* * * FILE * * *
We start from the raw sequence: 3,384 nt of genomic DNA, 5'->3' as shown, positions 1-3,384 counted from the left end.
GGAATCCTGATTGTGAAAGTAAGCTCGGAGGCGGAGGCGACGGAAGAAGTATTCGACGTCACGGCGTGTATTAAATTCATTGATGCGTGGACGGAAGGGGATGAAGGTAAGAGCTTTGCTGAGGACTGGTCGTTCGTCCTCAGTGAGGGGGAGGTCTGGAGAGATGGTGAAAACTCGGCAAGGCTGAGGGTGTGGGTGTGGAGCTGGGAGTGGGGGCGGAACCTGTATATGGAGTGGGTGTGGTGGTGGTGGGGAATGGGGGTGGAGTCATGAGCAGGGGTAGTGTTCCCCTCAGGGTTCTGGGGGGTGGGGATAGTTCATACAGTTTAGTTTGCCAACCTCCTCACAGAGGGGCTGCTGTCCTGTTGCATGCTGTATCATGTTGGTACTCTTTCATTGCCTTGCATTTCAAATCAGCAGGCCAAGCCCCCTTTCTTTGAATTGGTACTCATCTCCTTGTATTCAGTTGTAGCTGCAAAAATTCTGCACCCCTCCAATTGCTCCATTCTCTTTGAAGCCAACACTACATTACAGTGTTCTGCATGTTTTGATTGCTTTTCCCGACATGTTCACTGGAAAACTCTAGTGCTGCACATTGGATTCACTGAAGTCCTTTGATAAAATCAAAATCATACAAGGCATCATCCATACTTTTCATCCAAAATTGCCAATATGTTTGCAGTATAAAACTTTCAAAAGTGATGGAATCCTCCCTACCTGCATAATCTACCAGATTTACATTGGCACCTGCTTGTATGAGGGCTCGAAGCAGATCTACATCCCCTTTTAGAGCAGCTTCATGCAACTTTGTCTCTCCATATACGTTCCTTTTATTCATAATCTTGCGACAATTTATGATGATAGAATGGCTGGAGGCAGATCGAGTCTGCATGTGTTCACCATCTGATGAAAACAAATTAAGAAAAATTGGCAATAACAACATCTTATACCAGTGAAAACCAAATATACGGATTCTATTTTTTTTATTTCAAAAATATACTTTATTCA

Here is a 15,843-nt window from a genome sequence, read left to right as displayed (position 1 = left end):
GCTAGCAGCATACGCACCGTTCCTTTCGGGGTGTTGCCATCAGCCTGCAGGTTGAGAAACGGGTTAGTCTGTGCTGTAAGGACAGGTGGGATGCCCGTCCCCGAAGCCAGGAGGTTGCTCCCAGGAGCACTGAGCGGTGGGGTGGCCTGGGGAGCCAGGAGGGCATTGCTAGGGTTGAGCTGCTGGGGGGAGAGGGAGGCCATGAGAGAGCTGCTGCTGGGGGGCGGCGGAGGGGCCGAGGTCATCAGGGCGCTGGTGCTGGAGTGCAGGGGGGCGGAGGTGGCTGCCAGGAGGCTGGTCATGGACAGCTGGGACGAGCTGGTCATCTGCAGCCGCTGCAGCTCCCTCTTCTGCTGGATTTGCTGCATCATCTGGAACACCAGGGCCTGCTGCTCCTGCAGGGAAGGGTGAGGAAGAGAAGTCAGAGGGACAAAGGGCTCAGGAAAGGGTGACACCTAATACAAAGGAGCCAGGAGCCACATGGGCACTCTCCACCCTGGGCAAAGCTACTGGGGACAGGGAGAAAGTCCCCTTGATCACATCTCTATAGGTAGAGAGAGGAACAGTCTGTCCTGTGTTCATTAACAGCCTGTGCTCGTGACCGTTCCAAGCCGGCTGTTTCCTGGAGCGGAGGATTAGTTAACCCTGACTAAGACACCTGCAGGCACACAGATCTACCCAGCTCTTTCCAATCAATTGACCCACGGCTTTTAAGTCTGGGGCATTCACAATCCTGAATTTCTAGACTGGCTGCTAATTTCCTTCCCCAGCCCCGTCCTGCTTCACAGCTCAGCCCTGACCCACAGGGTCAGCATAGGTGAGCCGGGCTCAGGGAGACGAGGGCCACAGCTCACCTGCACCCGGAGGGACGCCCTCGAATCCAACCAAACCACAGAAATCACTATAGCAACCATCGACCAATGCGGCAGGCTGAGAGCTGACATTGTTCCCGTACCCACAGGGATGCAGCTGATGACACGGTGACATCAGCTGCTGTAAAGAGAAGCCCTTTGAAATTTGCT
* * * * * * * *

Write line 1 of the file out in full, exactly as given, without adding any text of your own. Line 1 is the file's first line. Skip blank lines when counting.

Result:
We start from the raw sequence: 3,384 nt of genomic DNA, 5'->3' as shown, positions 1-3,384 counted from the left end.